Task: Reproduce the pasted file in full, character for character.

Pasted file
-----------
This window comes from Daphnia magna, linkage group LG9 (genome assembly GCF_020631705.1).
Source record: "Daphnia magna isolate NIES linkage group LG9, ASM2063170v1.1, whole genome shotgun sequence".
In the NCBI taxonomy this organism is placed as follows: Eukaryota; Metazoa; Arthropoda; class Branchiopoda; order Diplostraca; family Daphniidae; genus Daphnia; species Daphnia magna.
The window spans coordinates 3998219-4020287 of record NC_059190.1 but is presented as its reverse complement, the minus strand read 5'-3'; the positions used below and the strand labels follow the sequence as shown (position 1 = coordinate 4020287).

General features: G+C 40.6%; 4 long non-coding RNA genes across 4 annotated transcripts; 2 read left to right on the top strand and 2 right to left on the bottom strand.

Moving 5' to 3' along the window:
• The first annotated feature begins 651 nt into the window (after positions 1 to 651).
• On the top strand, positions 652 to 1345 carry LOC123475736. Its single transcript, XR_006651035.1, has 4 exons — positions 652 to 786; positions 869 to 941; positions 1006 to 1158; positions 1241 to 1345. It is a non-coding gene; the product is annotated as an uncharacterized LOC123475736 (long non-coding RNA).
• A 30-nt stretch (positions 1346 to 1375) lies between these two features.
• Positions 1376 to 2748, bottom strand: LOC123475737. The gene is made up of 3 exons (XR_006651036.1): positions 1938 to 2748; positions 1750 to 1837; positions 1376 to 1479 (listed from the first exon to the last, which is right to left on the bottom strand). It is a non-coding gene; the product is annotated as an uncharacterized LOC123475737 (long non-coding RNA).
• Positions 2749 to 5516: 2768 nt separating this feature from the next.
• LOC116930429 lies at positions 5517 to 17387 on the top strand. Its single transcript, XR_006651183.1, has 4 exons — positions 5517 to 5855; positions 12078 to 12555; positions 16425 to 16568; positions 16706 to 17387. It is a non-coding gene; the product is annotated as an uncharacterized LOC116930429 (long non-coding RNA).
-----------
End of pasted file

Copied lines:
This window comes from Daphnia magna, linkage group LG9 (genome assembly GCF_020631705.1).
Source record: "Daphnia magna isolate NIES linkage group LG9, ASM2063170v1.1, whole genome shotgun sequence".
In the NCBI taxonomy this organism is placed as follows: Eukaryota; Metazoa; Arthropoda; class Branchiopoda; order Diplostraca; family Daphniidae; genus Daphnia; species Daphnia magna.
The window spans coordinates 3998219-4020287 of record NC_059190.1 but is presented as its reverse complement, the minus strand read 5'-3'; the positions used below and the strand labels follow the sequence as shown (position 1 = coordinate 4020287).

General features: G+C 40.6%; 4 long non-coding RNA genes across 4 annotated transcripts; 2 read left to right on the top strand and 2 right to left on the bottom strand.

Moving 5' to 3' along the window:
• The first annotated feature begins 651 nt into the window (after positions 1 to 651).
• On the top strand, positions 652 to 1345 carry LOC123475736. Its single transcript, XR_006651035.1, has 4 exons — positions 652 to 786; positions 869 to 941; positions 1006 to 1158; positions 1241 to 1345. It is a non-coding gene; the product is annotated as an uncharacterized LOC123475736 (long non-coding RNA).
• A 30-nt stretch (positions 1346 to 1375) lies between these two features.
• Positions 1376 to 2748, bottom strand: LOC123475737. The gene is made up of 3 exons (XR_006651036.1): positions 1938 to 2748; positions 1750 to 1837; positions 1376 to 1479 (listed from the first exon to the last, which is right to left on the bottom strand). It is a non-coding gene; the product is annotated as an uncharacterized LOC123475737 (long non-coding RNA).
• Positions 2749 to 5516: 2768 nt separating this feature from the next.
• LOC116930429 lies at positions 5517 to 17387 on the top strand. Its single transcript, XR_006651183.1, has 4 exons — positions 5517 to 5855; positions 12078 to 12555; positions 16425 to 16568; positions 16706 to 17387. It is a non-coding gene; the product is annotated as an uncharacterized LOC116930429 (long non-coding RNA).